Don’t Take Low Mortgage Rates For Granted
I once had a conversation with my father about his experience buying his first house in the 1960s. When he told me that his mortgage interest rate was 4% I nearly fell on the floor. Why? Because, while mortgage rates are at record lows right now, at the time of the conversation in 1981 mortgage rates were a gut-wrenching 15.40%, even after two points! (A point is 1% of the loan amount and can be used to lower the rate or cover loan fees by paying the lender.)
Here’s The Deal
Most people today do not realize the opportunity they have in terms of how incredibly low mortgage rates are at the moment.
When it comes to real estate, people always talk about the good old days of yesteryear, when homes were so much less expensive. The truth is, though, that right now home loans are inexpensive compared to what they once were. We’re talking about rates that are hovering at historically low points, rates at levels many people thought they would never see again.
According to the< a href=”https://www.homes.com/Mortgage-Rates/FL/” target=”_blank”>Homes.com mortgage chart from Bankrate.com, the current rate for a 30-year fixed mortgage is about 3.6% in Florida. In September of 1981 the average rate was an astronomical 18.45%.
Rates today are jaw-dropping cheap when you compare them to the past 30 years or so. Sure, 1981 was a tough time with hyper-inflation, but look at the turn of the century–rates were 6.95% in 2001, with nearly a point extra to boot.
To truly appreciate the bargains available on the mortgage market today, let’s take a look at mortgage rates in March over the past few decades as provided by Freddie Mac, a public/government sponsored entity that handles the secondary market for mortgages.
Table: Average rate and points on a 30-year fixed mortgage for March
What Does This Mean For Us?
If the above table doesn’t get the point across than this definitely will: Using the mortgage calculator from Homes.com, the current monthly payment for a 30-year fixed rate mortgage of $300,000 at 3.67% would be $1,375. That’s for 360 months.
Now, if you doubled that rate to 6.5%, the monthly payment for the same 30-year loan would be $1,896. Doesn’t seem to bad, but if you add up the difference over 360 payments, that comes out to $187,560 more money a person has to dish out for their home. You could upgrade to a bigger home with all of that extra cash!
Now, let’s go back to the scary days of 15% mortgages. The monthly payment for a $300,000 mortgage for 30 years would be $3,793. Ouch.
Rates Are Always Changing
As you can see, it used to be much harder to buy a home than it is today, and with rates forecast to increase, it may start getting harder again.
According to the economists at the Mortgage Bankers Association, rates are going to steadily creep upward in the next two years. The Federal Reserve Board has already raised rates slightly this year.
Table: MBA Forecast for 30-year Fixed Rates By Quarter
See the pattern? Rates are beginning to increase, and the last quarter of 2017 is projected to be close to breaking the 5% mark.
Ironically, despite the fact that rates are low, many people seem to be shying away from mortgages at the moment–perhaps they like the simplicity of renting. But if ever there was an opportune time to buy a home, it is now. Rates are on the upswing and the window for amazing mortgage deals is closing. History has a funny way of repeating itself and we can’t discount the inflated rates of the past.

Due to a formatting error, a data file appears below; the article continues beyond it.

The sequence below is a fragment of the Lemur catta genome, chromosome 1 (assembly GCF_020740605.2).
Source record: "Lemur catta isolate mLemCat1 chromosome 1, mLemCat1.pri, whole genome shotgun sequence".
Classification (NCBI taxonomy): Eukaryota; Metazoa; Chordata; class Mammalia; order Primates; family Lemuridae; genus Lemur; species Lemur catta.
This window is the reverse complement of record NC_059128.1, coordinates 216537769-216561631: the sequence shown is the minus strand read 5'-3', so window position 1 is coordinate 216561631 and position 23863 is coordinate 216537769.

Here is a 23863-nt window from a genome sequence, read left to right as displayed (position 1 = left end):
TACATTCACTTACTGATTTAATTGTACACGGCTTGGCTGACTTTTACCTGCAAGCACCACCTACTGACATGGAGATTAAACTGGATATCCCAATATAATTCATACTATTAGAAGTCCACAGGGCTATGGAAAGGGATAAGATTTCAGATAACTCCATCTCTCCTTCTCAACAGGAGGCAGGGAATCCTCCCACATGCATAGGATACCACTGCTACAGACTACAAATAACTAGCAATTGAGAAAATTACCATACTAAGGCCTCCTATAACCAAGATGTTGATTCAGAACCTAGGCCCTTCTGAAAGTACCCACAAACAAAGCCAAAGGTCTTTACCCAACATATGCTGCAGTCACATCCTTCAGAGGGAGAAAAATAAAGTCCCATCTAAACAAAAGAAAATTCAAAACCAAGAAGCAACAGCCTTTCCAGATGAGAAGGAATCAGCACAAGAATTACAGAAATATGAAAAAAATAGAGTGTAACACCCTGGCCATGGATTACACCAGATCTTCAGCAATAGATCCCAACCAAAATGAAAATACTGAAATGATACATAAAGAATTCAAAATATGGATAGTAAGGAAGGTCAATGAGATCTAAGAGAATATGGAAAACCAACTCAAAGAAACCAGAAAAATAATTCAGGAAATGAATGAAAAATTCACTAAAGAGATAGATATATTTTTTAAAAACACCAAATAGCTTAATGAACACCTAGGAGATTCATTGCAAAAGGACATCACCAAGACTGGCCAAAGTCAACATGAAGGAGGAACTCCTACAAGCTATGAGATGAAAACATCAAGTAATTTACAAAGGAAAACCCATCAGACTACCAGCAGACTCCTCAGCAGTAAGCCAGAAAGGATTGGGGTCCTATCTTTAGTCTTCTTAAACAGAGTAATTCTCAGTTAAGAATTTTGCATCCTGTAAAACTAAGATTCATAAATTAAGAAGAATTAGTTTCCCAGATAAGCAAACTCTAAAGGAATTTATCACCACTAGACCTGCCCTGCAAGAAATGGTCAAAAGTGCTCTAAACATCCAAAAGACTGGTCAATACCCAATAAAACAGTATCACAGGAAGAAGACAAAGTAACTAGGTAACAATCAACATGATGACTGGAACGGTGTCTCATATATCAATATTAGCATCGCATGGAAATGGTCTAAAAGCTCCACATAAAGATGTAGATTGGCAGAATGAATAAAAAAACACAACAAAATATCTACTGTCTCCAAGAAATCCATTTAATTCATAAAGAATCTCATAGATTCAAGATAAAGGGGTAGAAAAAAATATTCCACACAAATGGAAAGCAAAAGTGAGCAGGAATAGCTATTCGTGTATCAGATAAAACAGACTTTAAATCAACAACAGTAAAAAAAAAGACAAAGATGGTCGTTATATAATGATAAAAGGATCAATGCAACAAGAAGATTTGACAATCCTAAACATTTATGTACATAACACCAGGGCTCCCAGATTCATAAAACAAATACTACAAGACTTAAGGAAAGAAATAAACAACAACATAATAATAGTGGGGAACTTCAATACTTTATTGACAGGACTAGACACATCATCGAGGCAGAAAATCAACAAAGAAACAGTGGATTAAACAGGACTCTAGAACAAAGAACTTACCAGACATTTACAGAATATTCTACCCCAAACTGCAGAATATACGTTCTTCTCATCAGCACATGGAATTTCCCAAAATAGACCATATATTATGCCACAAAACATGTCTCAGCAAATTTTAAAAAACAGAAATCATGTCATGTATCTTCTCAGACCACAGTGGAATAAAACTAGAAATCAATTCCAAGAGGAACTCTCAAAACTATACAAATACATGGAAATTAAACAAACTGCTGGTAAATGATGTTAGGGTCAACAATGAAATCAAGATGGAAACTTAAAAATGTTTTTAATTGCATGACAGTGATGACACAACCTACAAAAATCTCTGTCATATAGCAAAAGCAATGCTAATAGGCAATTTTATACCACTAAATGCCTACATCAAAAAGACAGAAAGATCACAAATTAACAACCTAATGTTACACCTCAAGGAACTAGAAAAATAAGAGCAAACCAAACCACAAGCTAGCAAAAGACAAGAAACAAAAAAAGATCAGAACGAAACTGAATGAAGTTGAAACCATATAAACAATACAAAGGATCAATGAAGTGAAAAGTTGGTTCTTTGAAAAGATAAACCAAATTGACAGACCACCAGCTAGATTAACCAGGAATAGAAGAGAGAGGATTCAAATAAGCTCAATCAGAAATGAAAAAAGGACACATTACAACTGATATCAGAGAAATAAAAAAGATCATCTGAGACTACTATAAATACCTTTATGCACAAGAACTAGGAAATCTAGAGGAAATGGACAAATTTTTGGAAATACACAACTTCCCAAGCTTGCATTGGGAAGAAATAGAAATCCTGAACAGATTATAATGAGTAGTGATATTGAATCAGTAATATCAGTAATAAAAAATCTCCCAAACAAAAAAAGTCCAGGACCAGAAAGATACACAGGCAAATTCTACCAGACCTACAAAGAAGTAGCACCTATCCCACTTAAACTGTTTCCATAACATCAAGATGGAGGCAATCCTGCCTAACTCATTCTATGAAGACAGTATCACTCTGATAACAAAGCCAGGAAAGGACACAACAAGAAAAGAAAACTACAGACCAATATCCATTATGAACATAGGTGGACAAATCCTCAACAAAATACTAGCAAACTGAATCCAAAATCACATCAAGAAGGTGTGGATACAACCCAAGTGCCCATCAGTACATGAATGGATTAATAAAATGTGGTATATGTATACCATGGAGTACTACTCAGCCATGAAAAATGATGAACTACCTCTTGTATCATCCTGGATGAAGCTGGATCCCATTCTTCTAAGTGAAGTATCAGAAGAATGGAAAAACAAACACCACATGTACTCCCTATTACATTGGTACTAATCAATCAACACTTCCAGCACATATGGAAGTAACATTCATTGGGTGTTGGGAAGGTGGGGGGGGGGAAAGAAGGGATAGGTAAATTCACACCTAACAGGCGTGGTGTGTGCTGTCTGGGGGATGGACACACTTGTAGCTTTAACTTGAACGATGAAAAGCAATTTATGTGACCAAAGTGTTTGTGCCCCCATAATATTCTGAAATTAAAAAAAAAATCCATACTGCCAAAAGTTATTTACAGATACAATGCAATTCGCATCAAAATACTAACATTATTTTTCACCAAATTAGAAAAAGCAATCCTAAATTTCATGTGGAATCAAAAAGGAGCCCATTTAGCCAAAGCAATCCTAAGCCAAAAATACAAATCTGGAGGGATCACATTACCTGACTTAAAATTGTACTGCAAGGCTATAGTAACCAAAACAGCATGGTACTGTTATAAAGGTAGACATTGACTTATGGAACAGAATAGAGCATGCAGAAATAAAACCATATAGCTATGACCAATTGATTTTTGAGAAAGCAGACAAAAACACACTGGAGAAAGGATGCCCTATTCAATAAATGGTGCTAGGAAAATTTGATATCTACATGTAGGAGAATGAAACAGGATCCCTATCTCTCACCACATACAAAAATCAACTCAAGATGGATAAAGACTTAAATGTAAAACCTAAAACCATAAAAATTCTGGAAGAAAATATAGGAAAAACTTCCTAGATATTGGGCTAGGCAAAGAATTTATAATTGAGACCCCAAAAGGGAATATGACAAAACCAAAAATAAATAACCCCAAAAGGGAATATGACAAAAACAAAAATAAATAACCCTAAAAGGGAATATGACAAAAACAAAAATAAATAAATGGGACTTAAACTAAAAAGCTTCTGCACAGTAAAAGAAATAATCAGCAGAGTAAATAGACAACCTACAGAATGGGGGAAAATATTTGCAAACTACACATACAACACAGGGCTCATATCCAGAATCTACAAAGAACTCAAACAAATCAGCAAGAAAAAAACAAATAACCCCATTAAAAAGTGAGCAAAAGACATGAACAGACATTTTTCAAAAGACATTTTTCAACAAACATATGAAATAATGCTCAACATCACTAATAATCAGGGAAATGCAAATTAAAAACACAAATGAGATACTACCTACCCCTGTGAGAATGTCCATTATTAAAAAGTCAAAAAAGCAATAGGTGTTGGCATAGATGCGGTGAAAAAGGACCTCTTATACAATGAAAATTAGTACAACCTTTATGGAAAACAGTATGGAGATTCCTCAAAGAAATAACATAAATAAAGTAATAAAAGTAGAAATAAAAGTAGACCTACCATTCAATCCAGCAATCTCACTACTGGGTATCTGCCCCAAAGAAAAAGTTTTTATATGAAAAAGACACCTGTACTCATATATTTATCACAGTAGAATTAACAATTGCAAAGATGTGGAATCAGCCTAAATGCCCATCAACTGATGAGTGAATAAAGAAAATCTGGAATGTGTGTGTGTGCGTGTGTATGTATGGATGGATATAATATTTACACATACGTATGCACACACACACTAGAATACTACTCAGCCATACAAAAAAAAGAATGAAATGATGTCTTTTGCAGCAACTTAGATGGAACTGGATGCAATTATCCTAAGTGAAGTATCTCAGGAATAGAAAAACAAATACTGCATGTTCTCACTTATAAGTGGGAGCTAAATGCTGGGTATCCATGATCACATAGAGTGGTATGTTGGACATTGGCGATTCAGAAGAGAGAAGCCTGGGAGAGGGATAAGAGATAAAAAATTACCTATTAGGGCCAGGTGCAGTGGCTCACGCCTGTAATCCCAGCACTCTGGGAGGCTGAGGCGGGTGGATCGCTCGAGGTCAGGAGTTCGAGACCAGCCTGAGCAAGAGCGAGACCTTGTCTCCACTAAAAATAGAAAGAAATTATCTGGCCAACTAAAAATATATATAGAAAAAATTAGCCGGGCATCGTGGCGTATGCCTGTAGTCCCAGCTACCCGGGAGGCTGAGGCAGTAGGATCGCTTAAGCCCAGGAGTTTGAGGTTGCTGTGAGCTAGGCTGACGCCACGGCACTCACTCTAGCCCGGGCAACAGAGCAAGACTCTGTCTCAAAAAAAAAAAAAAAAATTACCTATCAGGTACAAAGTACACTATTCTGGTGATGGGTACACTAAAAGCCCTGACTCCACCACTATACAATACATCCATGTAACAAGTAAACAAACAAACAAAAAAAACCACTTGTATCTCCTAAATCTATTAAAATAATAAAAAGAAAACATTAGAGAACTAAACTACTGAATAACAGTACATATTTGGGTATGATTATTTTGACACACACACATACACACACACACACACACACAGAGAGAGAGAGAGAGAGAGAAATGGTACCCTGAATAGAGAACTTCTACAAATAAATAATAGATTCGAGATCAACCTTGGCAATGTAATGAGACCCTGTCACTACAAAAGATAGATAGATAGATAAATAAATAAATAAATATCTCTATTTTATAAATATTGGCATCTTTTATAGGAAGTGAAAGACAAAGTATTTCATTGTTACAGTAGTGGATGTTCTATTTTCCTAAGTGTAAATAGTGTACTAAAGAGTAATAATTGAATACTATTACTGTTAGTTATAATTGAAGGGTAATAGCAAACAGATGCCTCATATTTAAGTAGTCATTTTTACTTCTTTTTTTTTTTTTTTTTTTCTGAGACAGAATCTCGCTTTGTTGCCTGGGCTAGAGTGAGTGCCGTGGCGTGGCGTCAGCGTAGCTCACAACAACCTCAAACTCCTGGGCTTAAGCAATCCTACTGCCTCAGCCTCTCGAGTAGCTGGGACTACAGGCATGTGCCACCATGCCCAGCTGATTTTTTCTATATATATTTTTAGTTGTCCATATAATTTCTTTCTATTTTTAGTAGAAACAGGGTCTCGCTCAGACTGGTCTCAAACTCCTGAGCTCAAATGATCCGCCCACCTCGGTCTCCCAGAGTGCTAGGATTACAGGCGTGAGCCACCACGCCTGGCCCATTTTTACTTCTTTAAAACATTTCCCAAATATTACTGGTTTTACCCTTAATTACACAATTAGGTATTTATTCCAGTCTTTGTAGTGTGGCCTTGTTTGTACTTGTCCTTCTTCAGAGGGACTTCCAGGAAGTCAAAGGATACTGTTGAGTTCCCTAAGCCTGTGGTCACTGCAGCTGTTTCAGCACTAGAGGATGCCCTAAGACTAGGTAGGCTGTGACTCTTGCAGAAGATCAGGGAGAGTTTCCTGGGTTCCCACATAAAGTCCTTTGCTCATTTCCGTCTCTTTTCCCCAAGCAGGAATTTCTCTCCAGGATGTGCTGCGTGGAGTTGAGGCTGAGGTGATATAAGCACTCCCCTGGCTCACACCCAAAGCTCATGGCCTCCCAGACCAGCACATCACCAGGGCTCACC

The Pros and Cons of Home Ownership
Of course, it’s not smart to buy a house if you can’t afford it. As you begin to consider investing in real estate take a look at your debt to income ratio to determine what type of house you can buy and talk to a mortgage pro or real estate agent.
There are great advantages to home ownership. For one, you own equity, which is a great feeling, especially when you make your final loan payment. As you pay your mortgage you are building equity into your home, and even if you decide to sell before you completely pay off your mortgage, part of the property value is yours. Also, property value typically increases over time, meaning that you may gain more equity. As a homeowner that is your equity, not your landlords.
Secondly, there are tax benefits to owning a home– you may be able to deduct the interest on your mortgage or get a break from property taxes.
Also, unlike renting, where rents can go up or you may have to move to a place where rents are higher, with a fixed rate mortgage your monthly home payment will remain the same, which is a great feeling (Although, escrow amounts for taxes and insurance can vary).
Weigh the Pros and Cons
Of course, there is a flip side to homeownership. Homes need repairs from time to time, and they are often unexpected. Also, you have to purchase homeowners insurance, pay property taxes, and possibly homeowner association fees (if you live in a condo or development.) Obviously, you can’t just walk out of your home and move on the spot like you can as a renter. All that being said, there are serious benefits to homeownership that in most cases outweigh the cons.
Has this sparked your interest in buying a home? Talk to one of our real estate or mortgage pros at Homes.com and they can help you determine what you may or may not be able to afford.
One thing is for certain–the numbers don’t lie. Mortgage rates are fantastic right now, and economists are saying that they won’t stay that way. If you are considering buying a home and wondering about whether or not you are getting a good deal on a mortgage, chances are that you are. And who knows? Some day you may be telling your children about the days of 3.5% mortgages!
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